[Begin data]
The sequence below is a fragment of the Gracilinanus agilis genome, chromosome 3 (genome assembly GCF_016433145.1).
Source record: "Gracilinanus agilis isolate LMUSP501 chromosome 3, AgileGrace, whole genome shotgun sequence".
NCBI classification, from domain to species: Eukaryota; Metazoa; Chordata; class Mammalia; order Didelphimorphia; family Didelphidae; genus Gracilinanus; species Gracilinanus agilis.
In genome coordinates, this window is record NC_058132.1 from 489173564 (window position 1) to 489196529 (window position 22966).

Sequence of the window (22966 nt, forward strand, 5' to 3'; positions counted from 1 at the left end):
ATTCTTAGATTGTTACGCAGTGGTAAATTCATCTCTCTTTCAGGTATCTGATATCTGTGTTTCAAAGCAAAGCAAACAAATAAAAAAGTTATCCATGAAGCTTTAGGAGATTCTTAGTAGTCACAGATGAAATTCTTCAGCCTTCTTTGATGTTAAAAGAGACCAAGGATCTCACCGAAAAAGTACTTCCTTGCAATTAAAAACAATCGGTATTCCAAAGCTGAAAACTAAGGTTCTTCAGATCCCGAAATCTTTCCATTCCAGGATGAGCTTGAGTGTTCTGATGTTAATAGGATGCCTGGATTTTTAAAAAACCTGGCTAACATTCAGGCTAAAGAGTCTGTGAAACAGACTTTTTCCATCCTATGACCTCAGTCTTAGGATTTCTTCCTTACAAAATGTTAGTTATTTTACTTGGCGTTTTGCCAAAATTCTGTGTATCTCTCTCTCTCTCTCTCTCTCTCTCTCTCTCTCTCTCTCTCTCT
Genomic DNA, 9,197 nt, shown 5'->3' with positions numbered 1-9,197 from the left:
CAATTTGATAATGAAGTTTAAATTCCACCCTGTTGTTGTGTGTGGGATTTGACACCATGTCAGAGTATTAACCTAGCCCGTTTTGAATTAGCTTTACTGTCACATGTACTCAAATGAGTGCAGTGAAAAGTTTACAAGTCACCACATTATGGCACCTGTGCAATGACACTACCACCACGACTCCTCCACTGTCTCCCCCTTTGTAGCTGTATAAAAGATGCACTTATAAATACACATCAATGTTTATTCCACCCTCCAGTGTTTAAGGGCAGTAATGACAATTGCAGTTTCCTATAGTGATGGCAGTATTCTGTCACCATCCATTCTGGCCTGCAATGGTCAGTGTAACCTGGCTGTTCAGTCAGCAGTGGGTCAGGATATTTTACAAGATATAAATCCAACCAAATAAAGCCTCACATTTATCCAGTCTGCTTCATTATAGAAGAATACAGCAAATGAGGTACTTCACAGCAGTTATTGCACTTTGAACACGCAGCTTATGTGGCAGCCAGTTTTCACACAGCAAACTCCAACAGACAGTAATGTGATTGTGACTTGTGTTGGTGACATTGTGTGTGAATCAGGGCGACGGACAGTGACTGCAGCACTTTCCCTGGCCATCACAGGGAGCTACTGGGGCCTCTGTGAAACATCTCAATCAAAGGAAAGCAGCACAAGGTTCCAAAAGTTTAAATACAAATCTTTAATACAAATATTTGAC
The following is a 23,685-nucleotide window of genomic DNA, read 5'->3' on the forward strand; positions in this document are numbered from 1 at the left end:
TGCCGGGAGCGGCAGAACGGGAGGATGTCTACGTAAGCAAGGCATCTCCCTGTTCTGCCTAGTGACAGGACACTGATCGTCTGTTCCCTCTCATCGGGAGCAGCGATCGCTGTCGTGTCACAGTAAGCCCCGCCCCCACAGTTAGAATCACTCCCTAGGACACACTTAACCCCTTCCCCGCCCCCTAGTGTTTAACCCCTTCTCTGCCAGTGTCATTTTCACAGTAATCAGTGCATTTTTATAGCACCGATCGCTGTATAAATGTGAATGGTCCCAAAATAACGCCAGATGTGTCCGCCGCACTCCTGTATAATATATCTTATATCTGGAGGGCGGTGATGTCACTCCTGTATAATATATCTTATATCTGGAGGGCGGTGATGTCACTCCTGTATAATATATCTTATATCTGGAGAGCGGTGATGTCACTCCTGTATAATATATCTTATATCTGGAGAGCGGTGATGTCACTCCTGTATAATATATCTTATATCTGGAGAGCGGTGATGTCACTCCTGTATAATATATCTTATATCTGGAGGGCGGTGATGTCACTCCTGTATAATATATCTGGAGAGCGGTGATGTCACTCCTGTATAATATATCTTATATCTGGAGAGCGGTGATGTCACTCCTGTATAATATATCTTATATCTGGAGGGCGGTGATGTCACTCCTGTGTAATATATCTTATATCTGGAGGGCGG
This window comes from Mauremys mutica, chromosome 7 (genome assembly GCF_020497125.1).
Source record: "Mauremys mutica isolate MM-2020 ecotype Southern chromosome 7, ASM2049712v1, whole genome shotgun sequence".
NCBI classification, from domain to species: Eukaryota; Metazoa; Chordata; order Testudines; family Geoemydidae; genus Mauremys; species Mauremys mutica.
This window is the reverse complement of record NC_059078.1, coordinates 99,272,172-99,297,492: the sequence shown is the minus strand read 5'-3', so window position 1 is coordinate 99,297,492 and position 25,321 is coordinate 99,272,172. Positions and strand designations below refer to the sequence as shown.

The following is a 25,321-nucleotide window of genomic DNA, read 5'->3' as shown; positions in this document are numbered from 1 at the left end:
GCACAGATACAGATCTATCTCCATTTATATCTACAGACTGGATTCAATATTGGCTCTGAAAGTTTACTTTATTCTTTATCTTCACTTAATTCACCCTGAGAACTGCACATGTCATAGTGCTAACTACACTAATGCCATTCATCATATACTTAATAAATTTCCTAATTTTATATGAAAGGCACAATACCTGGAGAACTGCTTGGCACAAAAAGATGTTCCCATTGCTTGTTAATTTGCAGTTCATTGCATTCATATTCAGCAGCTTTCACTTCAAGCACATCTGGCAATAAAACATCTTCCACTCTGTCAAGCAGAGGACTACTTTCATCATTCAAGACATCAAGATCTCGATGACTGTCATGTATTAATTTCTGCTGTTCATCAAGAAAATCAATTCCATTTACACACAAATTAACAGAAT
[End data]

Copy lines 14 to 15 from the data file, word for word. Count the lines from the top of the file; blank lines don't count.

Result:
This window is the reverse complement of record NC_059078.1, coordinates 99,272,172-99,297,492: the sequence shown is the minus strand read 5'-3', so window position 1 is coordinate 99,297,492 and position 25,321 is coordinate 99,272,172. Positions and strand designations below refer to the sequence as shown.

The following is a 25,321-nucleotide window of genomic DNA, read 5'->3' as shown; positions in this document are numbered from 1 at the left end: